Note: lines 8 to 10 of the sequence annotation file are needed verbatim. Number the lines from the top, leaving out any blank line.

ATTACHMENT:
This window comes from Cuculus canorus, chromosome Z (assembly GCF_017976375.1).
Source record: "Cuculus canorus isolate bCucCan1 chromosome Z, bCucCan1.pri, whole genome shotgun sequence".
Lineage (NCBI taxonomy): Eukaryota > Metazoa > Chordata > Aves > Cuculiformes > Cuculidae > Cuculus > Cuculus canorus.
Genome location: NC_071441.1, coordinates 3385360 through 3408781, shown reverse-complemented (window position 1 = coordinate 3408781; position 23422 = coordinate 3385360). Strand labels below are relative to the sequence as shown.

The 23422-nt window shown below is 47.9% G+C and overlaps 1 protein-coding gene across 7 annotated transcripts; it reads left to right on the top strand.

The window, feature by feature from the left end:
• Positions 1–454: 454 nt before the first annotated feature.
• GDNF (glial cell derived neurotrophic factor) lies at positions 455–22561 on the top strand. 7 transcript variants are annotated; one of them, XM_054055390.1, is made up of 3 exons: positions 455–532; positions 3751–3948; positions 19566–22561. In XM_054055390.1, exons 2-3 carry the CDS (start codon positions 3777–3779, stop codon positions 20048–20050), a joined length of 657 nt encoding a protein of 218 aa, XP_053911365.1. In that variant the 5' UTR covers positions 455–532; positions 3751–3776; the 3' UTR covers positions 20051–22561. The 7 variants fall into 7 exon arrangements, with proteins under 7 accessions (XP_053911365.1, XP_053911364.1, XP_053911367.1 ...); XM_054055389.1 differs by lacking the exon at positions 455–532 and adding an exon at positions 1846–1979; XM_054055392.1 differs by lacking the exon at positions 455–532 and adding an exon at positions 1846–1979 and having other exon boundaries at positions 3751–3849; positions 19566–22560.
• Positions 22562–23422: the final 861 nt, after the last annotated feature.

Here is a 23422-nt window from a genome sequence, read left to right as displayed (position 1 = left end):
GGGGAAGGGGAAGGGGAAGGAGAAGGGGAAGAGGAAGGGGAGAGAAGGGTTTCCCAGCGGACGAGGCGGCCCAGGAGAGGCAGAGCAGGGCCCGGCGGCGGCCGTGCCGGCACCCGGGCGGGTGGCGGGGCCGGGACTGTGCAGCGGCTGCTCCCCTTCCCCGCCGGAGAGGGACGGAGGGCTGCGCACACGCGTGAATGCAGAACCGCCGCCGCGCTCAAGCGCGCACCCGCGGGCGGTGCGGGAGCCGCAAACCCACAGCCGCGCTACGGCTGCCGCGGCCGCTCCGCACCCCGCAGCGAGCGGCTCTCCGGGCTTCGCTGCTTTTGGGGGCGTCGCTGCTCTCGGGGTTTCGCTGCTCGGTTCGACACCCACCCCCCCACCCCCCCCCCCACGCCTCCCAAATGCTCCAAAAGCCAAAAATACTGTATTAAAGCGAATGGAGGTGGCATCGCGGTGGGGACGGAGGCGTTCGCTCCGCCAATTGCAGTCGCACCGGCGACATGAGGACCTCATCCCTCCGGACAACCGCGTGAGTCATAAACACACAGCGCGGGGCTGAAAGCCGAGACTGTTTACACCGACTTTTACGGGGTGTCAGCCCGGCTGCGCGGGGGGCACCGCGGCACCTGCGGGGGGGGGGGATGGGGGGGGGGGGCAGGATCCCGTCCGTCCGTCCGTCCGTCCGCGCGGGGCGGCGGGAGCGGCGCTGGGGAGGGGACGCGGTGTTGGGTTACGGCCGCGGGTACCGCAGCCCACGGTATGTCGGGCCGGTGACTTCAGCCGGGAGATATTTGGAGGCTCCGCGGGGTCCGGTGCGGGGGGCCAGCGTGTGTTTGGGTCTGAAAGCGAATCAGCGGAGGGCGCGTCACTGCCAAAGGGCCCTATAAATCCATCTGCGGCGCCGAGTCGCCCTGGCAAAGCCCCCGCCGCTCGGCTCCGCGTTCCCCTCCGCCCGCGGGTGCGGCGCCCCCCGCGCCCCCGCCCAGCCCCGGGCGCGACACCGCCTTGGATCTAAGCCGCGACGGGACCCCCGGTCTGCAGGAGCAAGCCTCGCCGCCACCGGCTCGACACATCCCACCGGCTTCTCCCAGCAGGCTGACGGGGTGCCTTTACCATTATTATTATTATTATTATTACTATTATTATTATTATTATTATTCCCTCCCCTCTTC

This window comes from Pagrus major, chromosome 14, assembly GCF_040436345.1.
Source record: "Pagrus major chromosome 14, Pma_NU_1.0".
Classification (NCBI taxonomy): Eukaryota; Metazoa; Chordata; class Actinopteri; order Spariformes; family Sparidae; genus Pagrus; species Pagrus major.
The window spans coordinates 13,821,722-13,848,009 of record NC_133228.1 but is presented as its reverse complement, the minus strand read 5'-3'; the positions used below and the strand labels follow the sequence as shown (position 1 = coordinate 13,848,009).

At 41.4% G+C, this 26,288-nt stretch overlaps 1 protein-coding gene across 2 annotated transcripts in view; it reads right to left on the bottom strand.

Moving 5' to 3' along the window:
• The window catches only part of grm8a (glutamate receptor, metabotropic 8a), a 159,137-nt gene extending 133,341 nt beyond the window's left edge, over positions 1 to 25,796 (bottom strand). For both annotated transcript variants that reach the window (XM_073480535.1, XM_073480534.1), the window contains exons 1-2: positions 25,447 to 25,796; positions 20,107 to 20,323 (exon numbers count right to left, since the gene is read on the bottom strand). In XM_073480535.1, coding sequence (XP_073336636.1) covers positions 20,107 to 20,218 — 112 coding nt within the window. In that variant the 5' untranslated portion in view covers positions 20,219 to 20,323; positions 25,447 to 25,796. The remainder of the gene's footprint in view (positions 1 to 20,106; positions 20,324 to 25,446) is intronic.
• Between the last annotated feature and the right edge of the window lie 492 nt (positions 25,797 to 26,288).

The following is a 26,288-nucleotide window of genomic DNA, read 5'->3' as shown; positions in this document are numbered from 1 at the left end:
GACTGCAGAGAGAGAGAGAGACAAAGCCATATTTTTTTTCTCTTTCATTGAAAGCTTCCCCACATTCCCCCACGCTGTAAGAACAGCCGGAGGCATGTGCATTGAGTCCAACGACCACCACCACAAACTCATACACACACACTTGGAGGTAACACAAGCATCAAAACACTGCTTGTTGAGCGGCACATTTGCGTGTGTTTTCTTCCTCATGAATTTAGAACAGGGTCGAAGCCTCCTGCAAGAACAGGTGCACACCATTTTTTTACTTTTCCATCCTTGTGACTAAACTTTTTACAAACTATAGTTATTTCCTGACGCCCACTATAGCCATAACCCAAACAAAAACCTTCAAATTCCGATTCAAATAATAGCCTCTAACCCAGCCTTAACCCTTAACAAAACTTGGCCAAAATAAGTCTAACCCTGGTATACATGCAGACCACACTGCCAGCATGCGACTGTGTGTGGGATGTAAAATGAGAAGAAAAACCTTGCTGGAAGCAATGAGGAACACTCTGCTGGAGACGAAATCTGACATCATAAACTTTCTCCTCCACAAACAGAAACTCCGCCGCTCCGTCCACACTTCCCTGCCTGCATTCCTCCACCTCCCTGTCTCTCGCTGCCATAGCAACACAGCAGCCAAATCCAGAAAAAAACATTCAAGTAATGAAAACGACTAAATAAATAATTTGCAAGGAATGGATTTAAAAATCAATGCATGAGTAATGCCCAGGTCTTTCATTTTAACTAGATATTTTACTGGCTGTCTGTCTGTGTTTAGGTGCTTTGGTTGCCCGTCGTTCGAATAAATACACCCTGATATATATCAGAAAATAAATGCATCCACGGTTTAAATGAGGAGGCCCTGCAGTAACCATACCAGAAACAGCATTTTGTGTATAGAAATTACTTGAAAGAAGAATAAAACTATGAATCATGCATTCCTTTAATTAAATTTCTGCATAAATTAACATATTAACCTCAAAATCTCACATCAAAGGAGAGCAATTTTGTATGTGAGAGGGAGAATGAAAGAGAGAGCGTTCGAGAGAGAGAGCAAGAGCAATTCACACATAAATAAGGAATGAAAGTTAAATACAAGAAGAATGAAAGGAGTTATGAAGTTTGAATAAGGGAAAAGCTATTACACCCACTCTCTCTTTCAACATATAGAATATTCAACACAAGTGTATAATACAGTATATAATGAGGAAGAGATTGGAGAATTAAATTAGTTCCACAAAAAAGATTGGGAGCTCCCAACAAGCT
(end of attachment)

• GDNF (glial cell derived neurotrophic factor) lies at positions 455–22561 on the top strand. 7 transcript variants are annotated; one of them, XM_054055390.1, is made up of 3 exons: positions 455–532; positions 3751–3948; positions 19566–22561. In XM_054055390.1, exons 2-3 carry the CDS (start codon positions 3777–3779, stop codon positions 20048–20050), a joined length of 657 nt encoding a protein of 218 aa, XP_053911365.1. In that variant the 5' UTR covers positions 455–532; positions 3751–3776; the 3' UTR covers positions 20051–22561. The 7 variants fall into 7 exon arrangements, with proteins under 7 accessions (XP_053911365.1, XP_053911364.1, XP_053911367.1 ...); XM_054055389.1 differs by lacking the exon at positions 455–532 and adding an exon at positions 1846–1979; XM_054055392.1 differs by lacking the exon at positions 455–532 and adding an exon at positions 1846–1979 and having other exon boundaries at positions 3751–3849; positions 19566–22560.
• Positions 22562–23422: the final 861 nt, after the last annotated feature.

Here is a 23422-nt window from a genome sequence, read left to right as displayed (position 1 = left end):